Nepal | Sundari dreams of becoming a doctor
Sundari, 11, has an intellectual disability that creates memory and learning difficulties. With the support of Humanity & Inclusion in Nepal, she’s enrolled in a class adapted to her needs.
A fifth grader, Sundari lives in a dormitory at the school, which is more than 60 miles away from her home. Her favorite subject is science. She recently made a presentation to her classmates in which she drew an animal cell on the whiteboard and talked about its different parts.
“I want to become a doctor one day to save people’s lives and help the elderly,” Sundari explains.
Sundari spends most of her time with her best friend, Bipana. Together, they play Ludo, a strategy board game that is Sundari’s favorite.
"Sundari is very open and friendly,” Bipana says. “She sometimes gets angry, but I can calm her down really quickly."
Inclusive education resources
The resource class in Sundari’s school caters to 30 students with disabilities. Children learn the Nepali and English alphabets, numbers, words, body parts, as well as hygiene and self-care. When they’re ready, students join their classmates for inclusive lessons.
“Sundari was enrolled in the resource class – a class where children with intellectual disabilities study together - when she was 5 years old,” explains her teacher, Bhupendra Khadka. “She was enrolled during her early childhood development years and has since progressed to mainstream classes. She is now second in her class.”
Children in resources classes range in age from 7 to 17, with some even in their 20s. Like Sundari, some transition to mainstream classes after a few years in a resource class.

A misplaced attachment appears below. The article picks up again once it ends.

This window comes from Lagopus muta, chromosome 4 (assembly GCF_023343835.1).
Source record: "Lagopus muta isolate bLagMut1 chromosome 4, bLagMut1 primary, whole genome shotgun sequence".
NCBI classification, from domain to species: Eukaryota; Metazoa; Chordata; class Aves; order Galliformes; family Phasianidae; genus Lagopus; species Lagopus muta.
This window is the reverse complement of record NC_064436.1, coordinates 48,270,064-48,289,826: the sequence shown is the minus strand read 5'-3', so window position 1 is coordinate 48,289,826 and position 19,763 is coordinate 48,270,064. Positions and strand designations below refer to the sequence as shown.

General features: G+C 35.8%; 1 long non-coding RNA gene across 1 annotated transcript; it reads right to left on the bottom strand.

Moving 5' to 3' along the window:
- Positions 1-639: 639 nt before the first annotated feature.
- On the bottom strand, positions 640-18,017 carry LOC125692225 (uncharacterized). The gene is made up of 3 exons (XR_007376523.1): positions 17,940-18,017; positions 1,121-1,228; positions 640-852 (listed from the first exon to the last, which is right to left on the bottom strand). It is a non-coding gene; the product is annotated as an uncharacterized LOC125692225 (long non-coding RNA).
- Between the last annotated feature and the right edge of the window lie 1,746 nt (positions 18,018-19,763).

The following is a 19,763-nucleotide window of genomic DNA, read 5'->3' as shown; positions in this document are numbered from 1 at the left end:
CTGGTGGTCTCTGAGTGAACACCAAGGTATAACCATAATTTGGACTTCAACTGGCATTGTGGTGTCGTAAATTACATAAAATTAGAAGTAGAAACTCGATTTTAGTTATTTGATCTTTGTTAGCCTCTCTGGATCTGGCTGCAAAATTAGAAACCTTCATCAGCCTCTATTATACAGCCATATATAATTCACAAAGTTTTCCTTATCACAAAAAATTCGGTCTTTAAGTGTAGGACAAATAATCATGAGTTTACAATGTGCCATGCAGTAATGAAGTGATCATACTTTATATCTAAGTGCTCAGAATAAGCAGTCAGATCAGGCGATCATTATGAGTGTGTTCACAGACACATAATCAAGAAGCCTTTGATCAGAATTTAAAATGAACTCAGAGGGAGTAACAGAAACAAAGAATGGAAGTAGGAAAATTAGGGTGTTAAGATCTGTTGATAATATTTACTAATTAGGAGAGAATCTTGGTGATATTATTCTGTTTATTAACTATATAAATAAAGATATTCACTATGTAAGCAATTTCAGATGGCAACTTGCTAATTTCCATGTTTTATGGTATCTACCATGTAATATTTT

Over the past four years, the school’s resource class has been supported by Humanity & Inclusion and its local partner HUSADEC (Human Rights, Social Awareness and Development Center). Resource classes welcome children with a range of disabilities, including sensory and intellectual disabilities.
Only 380 of Nepal's 30,000 schools have resource classes, and Humanity & Inclusion supports a 50 of them. Teams provide educational materials adapted to the needs of children with disabilities, including braille books or sign language learning mobile applications. Other support materials include foam letters, word cards, toy balls, storybooks in local languages and stationery. Educators are also trained to adapt their teaching methods to the needs of children with disabilities.
Last school year, Humanity & Inclusion also provided hygiene kits and school bags to 500 students with disabilities in 46 resource classes across 10 districts to help them continue to learn during the Covid-19 pandemic.
Promoting disability inclusion
Uttam Prasad Bhattarai, the headmaster of Sundari’s school, explains that in rural villages, acceptance of children with disabilities can be challenging.
“There is a social stigma associated with disability,” Bhattarai says. “When children with disabilities, especially intellectual disabilities, enter a mainstream class after their entrance examination, some parents of children without disabilities are reluctant to send their children to the school. Children with disabilities tend to enroll in school at later ages than their peers and so they are older than their classmates."
Humanity & Inclusion and its local partners continue to fight for access to education for children with disabilities.
The resource classes have been supported by Humanity & Inclusion and its local partner since May 2018 as part of the Reading for All program, which is made possible by the generous support of the American people through the United States Agency for International Development (USAID).
Nepal | Learning facilitators improve inclusive education for students with disabilities
Nisha Rai and Reshma Shrestha agree that love and patience are essential in understanding and supporting the learning needs of children with disabilities. The two women work as learning facilitators for the USAID-funded Reading for All program in Nepal.